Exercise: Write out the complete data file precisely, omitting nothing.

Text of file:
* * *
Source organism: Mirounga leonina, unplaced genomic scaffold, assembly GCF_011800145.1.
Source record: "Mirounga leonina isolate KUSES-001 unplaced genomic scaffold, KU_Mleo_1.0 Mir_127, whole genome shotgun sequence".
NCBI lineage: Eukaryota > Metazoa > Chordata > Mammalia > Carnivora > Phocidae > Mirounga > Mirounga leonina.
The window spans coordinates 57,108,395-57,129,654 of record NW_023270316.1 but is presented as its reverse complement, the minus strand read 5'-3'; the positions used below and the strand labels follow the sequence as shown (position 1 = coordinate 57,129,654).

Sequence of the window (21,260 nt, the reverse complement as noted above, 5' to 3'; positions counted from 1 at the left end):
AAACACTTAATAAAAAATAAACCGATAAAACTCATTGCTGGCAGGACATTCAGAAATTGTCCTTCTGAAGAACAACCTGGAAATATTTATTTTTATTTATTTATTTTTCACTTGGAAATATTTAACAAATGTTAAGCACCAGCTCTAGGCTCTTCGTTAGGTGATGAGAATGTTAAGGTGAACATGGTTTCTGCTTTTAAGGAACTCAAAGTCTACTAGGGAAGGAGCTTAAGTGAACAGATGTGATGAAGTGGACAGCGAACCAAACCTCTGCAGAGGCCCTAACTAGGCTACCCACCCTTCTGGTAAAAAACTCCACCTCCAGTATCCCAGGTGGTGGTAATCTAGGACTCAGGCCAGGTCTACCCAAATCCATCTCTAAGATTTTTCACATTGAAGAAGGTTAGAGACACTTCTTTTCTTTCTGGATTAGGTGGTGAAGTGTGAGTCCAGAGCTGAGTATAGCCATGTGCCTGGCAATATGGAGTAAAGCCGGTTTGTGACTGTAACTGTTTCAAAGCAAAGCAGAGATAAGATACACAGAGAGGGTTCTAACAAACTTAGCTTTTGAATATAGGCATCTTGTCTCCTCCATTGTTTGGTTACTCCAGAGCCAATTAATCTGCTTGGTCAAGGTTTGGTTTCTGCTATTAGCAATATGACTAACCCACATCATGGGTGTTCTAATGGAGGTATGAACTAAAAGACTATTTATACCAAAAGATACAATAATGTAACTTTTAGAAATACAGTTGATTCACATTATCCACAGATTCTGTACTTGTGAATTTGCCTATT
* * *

Source organism: Mirounga leonina, unplaced genomic scaffold, assembly GCF_011800145.1.
Source record: "Mirounga leonina isolate KUSES-001 unplaced genomic scaffold, KU_Mleo_1.0 Mir_127, whole genome shotgun sequence".
NCBI lineage: Eukaryota > Metazoa > Chordata > Mammalia > Carnivora > Phocidae > Mirounga > Mirounga leonina.
The window spans coordinates 57,108,395-57,129,654 of record NW_023270316.1 but is presented as its reverse complement, the minus strand read 5'-3'; the positions used below and the strand labels follow the sequence as shown (position 1 = coordinate 57,129,654).

Sequence of the window (21,260 nt, the reverse complement as noted above, 5' to 3'; positions counted from 1 at the left end):
AAACACTTAATAAAAAATAAACCGATAAAACTCATTGCTGGCAGGACATTCAGAAATTGTCCTTCTGAAGAACAACCTGGAAATATTTATTTTTATTTATTTATTTTTCACTTGGAAATATTTAACAAATGTTAAGCACCAGCTCTAGGCTCTTCGTTAGGTGATGAGAATGTTAAGGTGAACATGGTTTCTGCTTTTAAGGAACTCAAAGTCTACTAGGGAAGGAGCTTAAGTGAACAGATGTGATGAAGTGGACAGCGAACCAAACCTCTGCAGAGGCCCTAACTAGGCTACCCACCCTTCTGGTAAAAAACTCCACCTCCAGTATCCCAGGTGGTGGTAATCTAGGACTCAGGCCAGGTCTACCCAAATCCATCTCTAAGATTTTTCACATTGAAGAAGGTTAGAGACACTTCTTTTCTTTCTGGATTAGGTGGTGAAGTGTGAGTCCAGAGCTGAGTATAGCCATGTGCCTGGCAATATGGAGTAAAGCCGGTTTGTGACTGTAACTGTTTCAAAGCAAAGCAGAGATAAGATACACAGAGAGGGTTCTAACAAACTTAGCTTTTGAATATAGGCATCTTGTCTCCTCCATTGTTTGGTTACTCCAGAGCCAATTAATCTGCTTGGTCAAGGTTTGGTTTCTGCTATTAGCAATATGACTAACCCACATCATGGGTGTTCTAATGGAGGTATGAACTAAAAGACTATTTATACCAAAAGATACAATAATGTAACTTTTAGAAATACAGTTGATTCACATTATCCACAGATTCTGTACTTGTGAATTTGCCTATT